Sana’a Governorate, Yemen, 10 September 2020. One-year-old Sultan suffers from moderate malnutrition. His family fled from Hodeidah after conflict started there. Credit: WFP/Mohammed Awadh
On the heels of an announcement by UN humanitarian chief Mark Lowcock to allocate US$100 million to help people feed themselves in countries most at risk from the growing hunger epidemic caused by conflict, economic decline, climate change and the COVID-19 pandemic, the following op-ed by Mr. Lowcock and the Executive Director of the World Food Programme, David Beasley, was published online by The Times of London:
Humankind’s greatest success was to consign famine to history.
That we now face it again is heart-wrenching and obscene when we produce enough food to nourish every person on the planet.
This is the moment to ask ourselves if we’re prepared to let that happen on our watch.
Afghanistan, Burkina Faso, the Democratic Republic of Congo, north-eastern Nigeria, South Sudan and Yemen are at the brink.
The world has been understandably preoccupied with COVID-19 but this must not distract us from the bigger killer.
In fragile and conflict-hit countries, it’s not the virus itself that will do most harm. It’s the missed vaccination, the missed education, the missed daily wage that means a family can’t eat.
Severe food insecurity – which means not knowing where your next meal will come from – was around before COVID-19.
But the impacts of the pandemic and associated lockdowns – falling incomes, rising food prices – were a match on tinder. Leave this fire to take hold and millions of children will die.
Even short-term famine has a devastating long-term impact. What it does to a child is unspeakable.
Do nothing and it will be the catalyst for the grand reversal – the avoidable unravelling of decades of progress.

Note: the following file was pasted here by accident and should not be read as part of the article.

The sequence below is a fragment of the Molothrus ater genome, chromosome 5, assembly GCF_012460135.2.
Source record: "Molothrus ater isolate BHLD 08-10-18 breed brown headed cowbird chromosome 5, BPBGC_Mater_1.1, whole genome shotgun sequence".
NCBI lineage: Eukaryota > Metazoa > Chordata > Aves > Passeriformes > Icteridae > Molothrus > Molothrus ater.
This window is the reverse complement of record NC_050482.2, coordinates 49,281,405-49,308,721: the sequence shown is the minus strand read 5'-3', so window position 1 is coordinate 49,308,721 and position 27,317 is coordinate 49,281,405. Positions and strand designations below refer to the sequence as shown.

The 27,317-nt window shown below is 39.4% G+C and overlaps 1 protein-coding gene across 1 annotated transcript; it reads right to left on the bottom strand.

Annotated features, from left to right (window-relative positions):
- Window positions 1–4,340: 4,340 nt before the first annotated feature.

History proves this can be avoided. In 2017 we did it in north-eastern Nigeria, Somalia, South Sudan and Yemen. We can do it again.
The UN’s COVID-19 Global Humanitarian Response Plan requires $10 billion. A drop in the ocean compared to the $12 trillion stimulus packages of wealthy nations or the $8 trillion collective net worth of the world’s 2,000 billionaires.
We’ve just allocated $100 million from the UN’s Central Emergency Response Fund to help people feed themselves in the most at-risk countries. WFP feeds around 100 million people a year. We need contributions from everyone who’s in a position to give. Not part of the solution, you’re part of the problem.
Take Yemen as an example. Around 20 million people are already in crisis due to war, a collapsed economy, crippling food prices and destroyed public infrastructure. A further 3 million may now face severe hunger due to the virus. The struggles we face to secure humanitarian access to Yemeni civilians is harming donors’ willingness to fund operations, which hampers our ability to help people.
Countries in the region and beyond should collaborate to finance the Yemen relief effort, stabilize the shattered economy, support longer-term development and bring pressure to bear on the warring parties to silence the guns and make peace.
When the Nobel Committee awarded the Peace Prize to WFP they said they wanted to turn the eyes of the world towards the millions of people who suffer from hunger or face the threat of it.
We couldn’t agree more. When more than a quarter of a billion people teeter on a cliff edge, it’s no time to look away, much less walk away.
By the time a famine is declared, it’s too late, because people have already started dying. Famines are a stain on humanity. Now is the time to act.